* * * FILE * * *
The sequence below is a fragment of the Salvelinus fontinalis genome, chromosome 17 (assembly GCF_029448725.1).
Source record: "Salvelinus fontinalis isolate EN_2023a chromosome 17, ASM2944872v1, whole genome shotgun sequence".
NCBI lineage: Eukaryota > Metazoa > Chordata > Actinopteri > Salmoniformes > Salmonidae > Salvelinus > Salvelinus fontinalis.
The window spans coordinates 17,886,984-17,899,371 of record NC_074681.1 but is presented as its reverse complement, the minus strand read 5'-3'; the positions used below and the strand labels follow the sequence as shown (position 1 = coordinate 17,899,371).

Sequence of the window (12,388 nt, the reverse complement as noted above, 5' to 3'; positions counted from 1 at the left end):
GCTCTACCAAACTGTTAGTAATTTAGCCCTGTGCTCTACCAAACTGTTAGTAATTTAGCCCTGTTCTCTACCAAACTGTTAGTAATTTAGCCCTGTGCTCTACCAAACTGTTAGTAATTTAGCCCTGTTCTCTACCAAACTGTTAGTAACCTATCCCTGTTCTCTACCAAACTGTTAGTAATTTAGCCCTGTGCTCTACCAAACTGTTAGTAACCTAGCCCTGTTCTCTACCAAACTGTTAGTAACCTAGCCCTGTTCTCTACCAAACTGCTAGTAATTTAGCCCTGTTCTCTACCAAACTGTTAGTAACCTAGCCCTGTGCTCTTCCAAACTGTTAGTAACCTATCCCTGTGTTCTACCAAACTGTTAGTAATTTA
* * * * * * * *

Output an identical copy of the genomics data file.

The sequence below is a fragment of the Salvelinus fontinalis genome, chromosome 17 (assembly GCF_029448725.1).
Source record: "Salvelinus fontinalis isolate EN_2023a chromosome 17, ASM2944872v1, whole genome shotgun sequence".
NCBI lineage: Eukaryota > Metazoa > Chordata > Actinopteri > Salmoniformes > Salmonidae > Salvelinus > Salvelinus fontinalis.
The window spans coordinates 17,886,984-17,899,371 of record NC_074681.1 but is presented as its reverse complement, the minus strand read 5'-3'; the positions used below and the strand labels follow the sequence as shown (position 1 = coordinate 17,899,371).

Sequence of the window (12,388 nt, the reverse complement as noted above, 5' to 3'; positions counted from 1 at the left end):
GCTCTACCAAACTGTTAGTAATTTAGCCCTGTGCTCTACCAAACTGTTAGTAATTTAGCCCTGTTCTCTACCAAACTGTTAGTAATTTAGCCCTGTGCTCTACCAAACTGTTAGTAATTTAGCCCTGTTCTCTACCAAACTGTTAGTAACCTATCCCTGTTCTCTACCAAACTGTTAGTAATTTAGCCCTGTGCTCTACCAAACTGTTAGTAACCTAGCCCTGTTCTCTACCAAACTGTTAGTAACCTAGCCCTGTTCTCTACCAAACTGCTAGTAATTTAGCCCTGTTCTCTACCAAACTGTTAGTAACCTAGCCCTGTGCTCTTCCAAACTGTTAGTAACCTATCCCTGTGTTCTACCAAACTGTTAGTAATTTA